Where alcohol is concerned, we need to look at the long term destruction it causes or else we are doomed…

After reading this article it dawned on me how there’s a misconception about the costs and benefits of alcohol production, distribution, sale and use and the harms and problems that come with it. The last paragraph in this article says:

Furthermore, there is a downstream industry which is heavily reliant on the fortunes of the alcohol industry, both for profits and traffic. This includes retail outlets such as bars, tourism facilities, hotels and restaurants, which employ thousands of workers.

Farmers who supply the barley, sorghum, cassava and sugar used in brewing earn their living from this industry. Distributors, stockists, transporters, printers, advertisers and detergent manufacturers, among others, have the alcohol industry as a major source of business. The multiplier effect of a reduction in volumes is thus felt by the whole economy.”

This paragraph conveniently ignores the phenomenal costs of alcohol harm to the society in general and the economy in particular. In Sub-saharan Africa alcohol is an obstacle to development, not a driver of development. One example you can think of is the huge toll that driving under the influence of alcohol and the related accidents are taking. They are felt by all the people, families and communities, in all these countries in East Africa, for example. These economic costs far outweigh the so-called benefits mentioned in the article.

For instance, the United Kingdom Government’s Alcohol Strategy claims alcohol-related harm is now estimated to cost society (England) £21 billion annually. This figure can be broken down to three items:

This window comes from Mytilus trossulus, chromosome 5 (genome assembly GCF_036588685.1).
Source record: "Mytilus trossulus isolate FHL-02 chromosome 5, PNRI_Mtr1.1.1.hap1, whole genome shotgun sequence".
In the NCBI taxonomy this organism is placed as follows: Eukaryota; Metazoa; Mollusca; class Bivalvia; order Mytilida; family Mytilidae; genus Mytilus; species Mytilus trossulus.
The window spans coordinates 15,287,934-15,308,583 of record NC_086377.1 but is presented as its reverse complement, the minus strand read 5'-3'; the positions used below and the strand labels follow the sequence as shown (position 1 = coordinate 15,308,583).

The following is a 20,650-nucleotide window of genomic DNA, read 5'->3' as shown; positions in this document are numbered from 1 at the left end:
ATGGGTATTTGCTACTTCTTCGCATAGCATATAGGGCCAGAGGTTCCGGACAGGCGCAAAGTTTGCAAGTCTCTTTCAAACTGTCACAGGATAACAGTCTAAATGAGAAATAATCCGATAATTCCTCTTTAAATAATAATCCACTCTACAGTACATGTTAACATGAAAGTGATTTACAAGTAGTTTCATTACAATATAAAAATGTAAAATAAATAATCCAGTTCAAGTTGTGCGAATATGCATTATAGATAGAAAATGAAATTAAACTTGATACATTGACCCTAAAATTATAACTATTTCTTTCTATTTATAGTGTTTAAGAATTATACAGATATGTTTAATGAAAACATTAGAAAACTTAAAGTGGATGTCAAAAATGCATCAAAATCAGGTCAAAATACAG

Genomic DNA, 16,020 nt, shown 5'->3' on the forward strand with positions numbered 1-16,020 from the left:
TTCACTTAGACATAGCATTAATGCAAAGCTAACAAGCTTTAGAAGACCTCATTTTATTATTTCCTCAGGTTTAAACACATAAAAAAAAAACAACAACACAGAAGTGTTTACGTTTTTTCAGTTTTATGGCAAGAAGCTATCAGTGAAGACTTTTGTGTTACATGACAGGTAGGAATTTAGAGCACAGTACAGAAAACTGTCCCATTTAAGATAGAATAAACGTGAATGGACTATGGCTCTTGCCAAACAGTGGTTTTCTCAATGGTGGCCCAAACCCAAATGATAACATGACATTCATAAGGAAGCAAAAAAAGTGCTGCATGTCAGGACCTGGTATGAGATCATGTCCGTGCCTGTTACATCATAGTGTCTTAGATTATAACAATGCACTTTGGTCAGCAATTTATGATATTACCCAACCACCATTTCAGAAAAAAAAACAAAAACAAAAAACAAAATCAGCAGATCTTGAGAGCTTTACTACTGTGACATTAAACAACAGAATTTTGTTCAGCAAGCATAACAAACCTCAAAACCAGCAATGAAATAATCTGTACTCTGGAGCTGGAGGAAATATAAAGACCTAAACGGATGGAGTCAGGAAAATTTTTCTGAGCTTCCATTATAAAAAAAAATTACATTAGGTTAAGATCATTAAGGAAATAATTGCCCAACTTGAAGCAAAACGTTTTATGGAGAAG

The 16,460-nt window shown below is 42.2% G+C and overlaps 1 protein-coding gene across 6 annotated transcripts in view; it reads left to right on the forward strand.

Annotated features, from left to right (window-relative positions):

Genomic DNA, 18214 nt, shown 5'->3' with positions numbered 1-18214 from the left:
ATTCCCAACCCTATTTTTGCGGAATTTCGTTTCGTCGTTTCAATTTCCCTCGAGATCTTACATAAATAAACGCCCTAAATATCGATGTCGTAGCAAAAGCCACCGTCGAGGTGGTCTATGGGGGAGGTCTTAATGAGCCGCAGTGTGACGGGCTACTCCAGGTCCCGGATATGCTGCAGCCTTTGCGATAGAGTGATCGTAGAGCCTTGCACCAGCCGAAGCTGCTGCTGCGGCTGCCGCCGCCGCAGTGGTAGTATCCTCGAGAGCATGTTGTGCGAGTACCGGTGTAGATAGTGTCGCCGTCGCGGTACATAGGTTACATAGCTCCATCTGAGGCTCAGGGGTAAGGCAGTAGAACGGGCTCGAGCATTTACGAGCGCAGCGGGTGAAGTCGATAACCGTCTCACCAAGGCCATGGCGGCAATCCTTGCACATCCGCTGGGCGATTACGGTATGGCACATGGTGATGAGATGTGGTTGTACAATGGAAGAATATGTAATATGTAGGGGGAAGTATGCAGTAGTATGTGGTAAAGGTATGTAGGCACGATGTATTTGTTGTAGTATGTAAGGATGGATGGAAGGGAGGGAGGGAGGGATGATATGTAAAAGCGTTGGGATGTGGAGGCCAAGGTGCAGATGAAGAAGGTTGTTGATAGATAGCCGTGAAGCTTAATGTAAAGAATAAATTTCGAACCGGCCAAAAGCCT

• NHS costs, at about £3.5 billion per year (at 2009–10 costs)
  • Alcohol-related crime, at £11 billion per year (at 2010–11 costs)
  • Lost productivity due to alcohol, at about £7.3 billion per year (at 2009–10 costs, UK estimate).

Note that these numbers do not include any estimates for the economic costs of alcohol harm to families and social networks. The meaning is clear: £21 billion is a conservative figure that in reality is even higher.

In this part of the world (East Africa) we have very young populations. About 50% of the population is youth and one can just forsee how devastating alcohol will be to Africans if we consider health costs and DALYs caused by alcohol. Therefore the costs are much, much higher than the instantaneous gains that our governments may obtain from alcohol producers. I must admit, there has not been such an extensive research in Africa as this one in England.

Other costs related to liver disease, cancer, mental illness have to be added to this bill and these can skyrocket considering that care for cancer is still in its early stages and medical help has to be searched for across boarders or overseas. The effect that alcohol has on brain development cannot be put into monetary terms but it will be seen through the sluggish growth of our societies and economies. Brain development now stops at age 25 and if our young populations use alcohol, this will lead to less intellectual future population which will be detrimental to the advancement of the continent.

How can one even try to compare that cost to the “benefit” of transporting alcohol or farming barley. The two are in different leagues and of course the brain development being way ahead of barley farming. Where alcohol – a toxic, carcinogenic, terratogenic and addictive substance – is concerned, we need to look at the long term destruction it causes or else we are doomed.

For further reading:

IAS Fact sheet: Economic impacts of alcohol

Amphora project: Understanding alcohol’s burden on Europe